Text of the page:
First of all, a short article in nature described this paper. The general consensus was that asking movies to hold up to the same level of scientific reality that you ask of researchers or classes is silly. Everyone knows that Magneto defies the laws of physics, of course he does and of course no one can actually do that. Everyone knows similar for Superman, and most sci-fi movies. Well, duh.
What surprised me the most about the article was the fact that of all the problems in The Core, they chose the fact that the movie-makers show a human body sinking into lava, in defiance of buoyancy, and then talk about conservation of momentum with Superman, later on. I think the Superman example is a notably bad one, simply because, well, I had always heard that part of it being that Superman flies faster than the speed of light, reversing time and saving Lois, rather than the interpretation that the two authors gave it. However, there's a great problem with conservation of momentum in The Core, since if the earth's core stops spinning, in order to conserve momentum, the rest of the earth has to start spinning faster - and somehow, no one notices this.
Other wonderful moments that demonstrate a shocking lack of basic scientific literacy are moments such as when the main character has his two supposedly top-notch graduate students draw him a picture of the magnetic field of the earth (something anyone who has taken intro level physics should be able to do, along with many others) and when they have Orca whales singing. OR the repeated catch-phrase; Unobtanium converts Heat into Energy!
HOWEVER, it is my honest opinion that the writers of The Core knew exactly what they were doing and actually tried to break as many scientific laws as possible; to offend or mess up as many disciplines as possible. (Of that, they did a very good job, I think.) Since they were playing to stereotypes in droves, the stereotype of getting the science wrong is an easy one to play to.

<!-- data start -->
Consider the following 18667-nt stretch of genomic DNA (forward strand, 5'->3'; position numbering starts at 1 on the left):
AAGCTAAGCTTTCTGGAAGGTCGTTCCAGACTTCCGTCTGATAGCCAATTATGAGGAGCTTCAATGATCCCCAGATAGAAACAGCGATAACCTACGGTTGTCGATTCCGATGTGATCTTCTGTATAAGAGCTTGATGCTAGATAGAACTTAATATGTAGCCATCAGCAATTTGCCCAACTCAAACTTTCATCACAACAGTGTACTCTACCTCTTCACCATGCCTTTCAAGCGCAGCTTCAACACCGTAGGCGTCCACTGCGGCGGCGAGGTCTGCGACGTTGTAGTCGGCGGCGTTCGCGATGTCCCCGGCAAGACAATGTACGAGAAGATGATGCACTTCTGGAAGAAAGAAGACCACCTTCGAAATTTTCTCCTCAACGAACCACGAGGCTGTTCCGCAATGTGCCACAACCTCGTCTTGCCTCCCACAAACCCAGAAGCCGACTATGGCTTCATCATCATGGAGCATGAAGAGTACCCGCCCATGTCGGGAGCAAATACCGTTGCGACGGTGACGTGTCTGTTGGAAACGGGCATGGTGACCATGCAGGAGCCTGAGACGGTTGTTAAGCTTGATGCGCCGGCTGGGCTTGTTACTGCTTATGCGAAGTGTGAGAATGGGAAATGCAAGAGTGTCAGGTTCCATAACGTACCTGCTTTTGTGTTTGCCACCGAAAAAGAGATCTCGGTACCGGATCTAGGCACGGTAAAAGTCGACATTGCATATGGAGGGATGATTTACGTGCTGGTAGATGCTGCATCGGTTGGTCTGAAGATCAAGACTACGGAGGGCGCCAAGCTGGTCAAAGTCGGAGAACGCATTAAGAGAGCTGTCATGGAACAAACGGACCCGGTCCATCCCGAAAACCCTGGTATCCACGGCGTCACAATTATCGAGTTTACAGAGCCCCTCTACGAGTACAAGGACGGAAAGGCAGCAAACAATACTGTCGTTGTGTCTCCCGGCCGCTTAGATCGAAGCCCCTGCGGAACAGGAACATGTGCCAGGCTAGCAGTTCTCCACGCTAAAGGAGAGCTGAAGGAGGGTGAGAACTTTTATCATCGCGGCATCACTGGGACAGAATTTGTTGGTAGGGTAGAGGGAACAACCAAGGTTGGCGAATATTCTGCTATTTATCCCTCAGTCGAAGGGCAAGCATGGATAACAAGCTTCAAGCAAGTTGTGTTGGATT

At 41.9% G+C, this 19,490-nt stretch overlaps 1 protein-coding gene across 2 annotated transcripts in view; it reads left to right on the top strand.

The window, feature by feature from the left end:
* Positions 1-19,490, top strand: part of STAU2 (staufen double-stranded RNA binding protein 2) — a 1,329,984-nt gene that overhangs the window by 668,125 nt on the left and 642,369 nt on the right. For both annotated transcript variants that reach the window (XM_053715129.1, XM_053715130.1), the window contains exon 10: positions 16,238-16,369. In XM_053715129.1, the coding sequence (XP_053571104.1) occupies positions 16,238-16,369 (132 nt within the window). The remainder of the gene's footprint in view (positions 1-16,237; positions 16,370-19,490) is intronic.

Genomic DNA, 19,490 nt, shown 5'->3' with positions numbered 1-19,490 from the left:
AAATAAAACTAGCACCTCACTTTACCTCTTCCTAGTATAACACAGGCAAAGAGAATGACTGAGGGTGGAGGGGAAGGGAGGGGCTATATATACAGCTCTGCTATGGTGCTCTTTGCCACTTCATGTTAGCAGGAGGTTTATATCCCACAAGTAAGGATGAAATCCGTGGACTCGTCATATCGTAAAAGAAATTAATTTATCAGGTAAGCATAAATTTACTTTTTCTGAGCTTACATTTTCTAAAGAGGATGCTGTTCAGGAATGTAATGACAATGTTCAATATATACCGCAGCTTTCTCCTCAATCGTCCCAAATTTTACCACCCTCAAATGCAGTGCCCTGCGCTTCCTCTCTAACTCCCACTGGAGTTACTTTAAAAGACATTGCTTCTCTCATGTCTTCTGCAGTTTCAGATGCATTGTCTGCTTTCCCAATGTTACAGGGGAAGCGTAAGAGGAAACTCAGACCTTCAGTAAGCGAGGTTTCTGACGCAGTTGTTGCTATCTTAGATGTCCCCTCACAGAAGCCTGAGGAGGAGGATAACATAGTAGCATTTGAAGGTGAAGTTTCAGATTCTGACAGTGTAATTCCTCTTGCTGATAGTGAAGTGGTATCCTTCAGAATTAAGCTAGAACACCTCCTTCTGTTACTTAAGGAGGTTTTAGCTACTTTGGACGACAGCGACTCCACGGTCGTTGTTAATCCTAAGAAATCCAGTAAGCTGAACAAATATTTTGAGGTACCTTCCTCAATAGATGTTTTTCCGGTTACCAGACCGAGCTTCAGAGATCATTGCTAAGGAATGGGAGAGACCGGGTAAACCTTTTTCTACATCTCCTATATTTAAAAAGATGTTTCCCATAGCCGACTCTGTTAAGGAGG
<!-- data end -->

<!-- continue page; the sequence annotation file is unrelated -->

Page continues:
ALSO, at the very beginning of the article in Nature (findable here), Mr. Ball mentions Jurrasic Park and the mad scientist in it, which brings me to my next golden find.
The New York Times, today, published an article talking about the possibility of re-engineering mammoths based on the DNA found from frozen corpses. The process is surprisingly similar to what would have actually had to happen were someone to do exactly what was done in Jurrassic Park to bring back Dinosaurs. First, using a newly developed sequencing technique, sequence the genome of the mammoth from the degraded DNA found in fossilized bones and frozen corpses. Second, engineer this genome into Chromosomes (we are getting to the point that we can get .5 million base pairs - which is only a couple orders of magnitude off, something the NY Times mentions). Third, find a way to package this with the proper proteins and methylation marks (something that we can do in bacteria, again noted by the Times). Finally, grow up the new Mammoth in an elephant's uterus. I find it fascinating and hilarious. And the best part is, people are trying to sequence the mammoth's DNA, the first step in this process. So, while perhaps we will never see Jurrassic Park, we are getting scarily close to going to a zoo to see Wooly Mammoths. Although global warming will probably make it a very unpleasant place for them to be.